In Uncategorized on 03/12/2020 at 16:14

Those magic words either open or close the door to a fight over liability for a tax, addition, or chop, or all of the above. Thus, when Joseph Thomas Lander and Kimberly W. Lander, 154 T. C. 7, filed 3/12/20, who admittedly did not receive the SNOD that the IRS mailed both to their last known residence and JT’s temporary abode in a Federal slammer, the question arises.

Was a meeting with Appeals, whereat JT & Kim disputed their liability to the extent that Appeals abated some of it, such an opportunity? Prior caselaw says that in an assessable, where no SNOD required, a trip to Appeals where the party assessed gets a chance to bukh about how IRS did them wrong, is sufficient. But what about where an unreceived SNOD is involved?

STJ Daniel A. (“Yuda”) Guy had this one, but since it’s a first-impression job, the generalities get a whack at it, and Judge Goeke, writing for a unanimous bench, hands down the full-dress T. C., saying, yes the trip to Appeals was a chance to contest.

“The record shows that petitioners were afforded a postassessment conference with the Appeals Office.  After the IRS sent petitioners a notice and demand for payment of the tax due…, they requested a reexamination of their tax liability.  The audit reconsideration process that followed began with a review of the matter by the Examination Division.  When the Examination Division reaffirmed the adjustments to petitioners’ tax liability as determined in the notice of deficiency, they requested and were granted an independent review in the Appeals Office.  AO B engaged with petitioners, took a fresh look at the record, conceded certain issues, and abated a significant portion of the tax previously assessed against them.  Only then did the IRS file the tax lien that led to the additional collection review proceedings in the Appeals Office and this action.” 154 T. C. 7, at pp. 31-32. (Name omitted).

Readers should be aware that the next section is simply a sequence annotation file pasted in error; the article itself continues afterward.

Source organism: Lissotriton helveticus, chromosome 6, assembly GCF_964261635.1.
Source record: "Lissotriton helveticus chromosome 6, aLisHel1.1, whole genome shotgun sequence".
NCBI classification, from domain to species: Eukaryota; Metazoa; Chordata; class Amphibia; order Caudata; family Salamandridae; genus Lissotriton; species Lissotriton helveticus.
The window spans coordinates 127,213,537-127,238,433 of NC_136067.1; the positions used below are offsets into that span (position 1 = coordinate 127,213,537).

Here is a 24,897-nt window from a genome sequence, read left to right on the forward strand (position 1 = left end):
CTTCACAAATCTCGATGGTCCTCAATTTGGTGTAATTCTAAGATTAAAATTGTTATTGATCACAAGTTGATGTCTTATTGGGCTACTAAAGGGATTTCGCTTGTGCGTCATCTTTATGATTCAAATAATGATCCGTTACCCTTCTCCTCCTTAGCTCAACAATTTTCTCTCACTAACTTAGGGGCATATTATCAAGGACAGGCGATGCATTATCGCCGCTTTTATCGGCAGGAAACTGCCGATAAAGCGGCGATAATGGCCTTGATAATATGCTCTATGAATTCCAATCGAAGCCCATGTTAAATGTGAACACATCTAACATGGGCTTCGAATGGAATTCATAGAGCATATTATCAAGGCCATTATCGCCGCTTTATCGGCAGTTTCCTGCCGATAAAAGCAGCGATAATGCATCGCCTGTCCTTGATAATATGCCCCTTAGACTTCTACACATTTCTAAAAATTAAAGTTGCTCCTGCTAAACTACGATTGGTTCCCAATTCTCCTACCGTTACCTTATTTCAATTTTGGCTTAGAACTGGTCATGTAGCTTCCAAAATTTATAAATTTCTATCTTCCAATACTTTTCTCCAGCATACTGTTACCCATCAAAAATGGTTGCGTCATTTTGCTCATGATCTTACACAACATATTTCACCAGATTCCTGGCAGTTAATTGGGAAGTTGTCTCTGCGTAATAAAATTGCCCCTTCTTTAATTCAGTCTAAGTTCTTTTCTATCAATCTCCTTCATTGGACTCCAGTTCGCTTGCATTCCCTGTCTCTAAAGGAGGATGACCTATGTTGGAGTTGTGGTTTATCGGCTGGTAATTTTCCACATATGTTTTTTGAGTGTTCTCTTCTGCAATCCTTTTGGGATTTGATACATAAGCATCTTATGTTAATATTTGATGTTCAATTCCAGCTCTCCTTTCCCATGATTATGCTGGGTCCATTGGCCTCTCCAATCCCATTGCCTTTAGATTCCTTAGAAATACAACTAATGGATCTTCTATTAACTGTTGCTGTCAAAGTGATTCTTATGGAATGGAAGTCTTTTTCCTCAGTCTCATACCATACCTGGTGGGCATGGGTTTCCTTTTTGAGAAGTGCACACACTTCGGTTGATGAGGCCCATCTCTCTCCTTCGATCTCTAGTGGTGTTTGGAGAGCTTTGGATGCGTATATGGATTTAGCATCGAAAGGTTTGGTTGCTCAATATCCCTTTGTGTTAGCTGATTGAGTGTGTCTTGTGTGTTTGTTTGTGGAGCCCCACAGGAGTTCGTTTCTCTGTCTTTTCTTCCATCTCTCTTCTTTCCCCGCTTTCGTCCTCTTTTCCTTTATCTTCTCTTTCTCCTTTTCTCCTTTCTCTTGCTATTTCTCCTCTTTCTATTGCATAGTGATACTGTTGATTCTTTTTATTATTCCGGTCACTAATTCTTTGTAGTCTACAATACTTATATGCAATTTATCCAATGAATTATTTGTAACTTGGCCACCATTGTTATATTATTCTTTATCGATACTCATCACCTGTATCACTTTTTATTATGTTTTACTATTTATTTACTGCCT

It seems JT & Kim also asked for CNC, which Appeals never considered, and Kim wanted innocent spousery, which Appeals apparently also overlooked. So Judge Goeke remands for a hash-out for those.

Takeaway- If offered a trip to Appeals, take it, but lay everything on the table.

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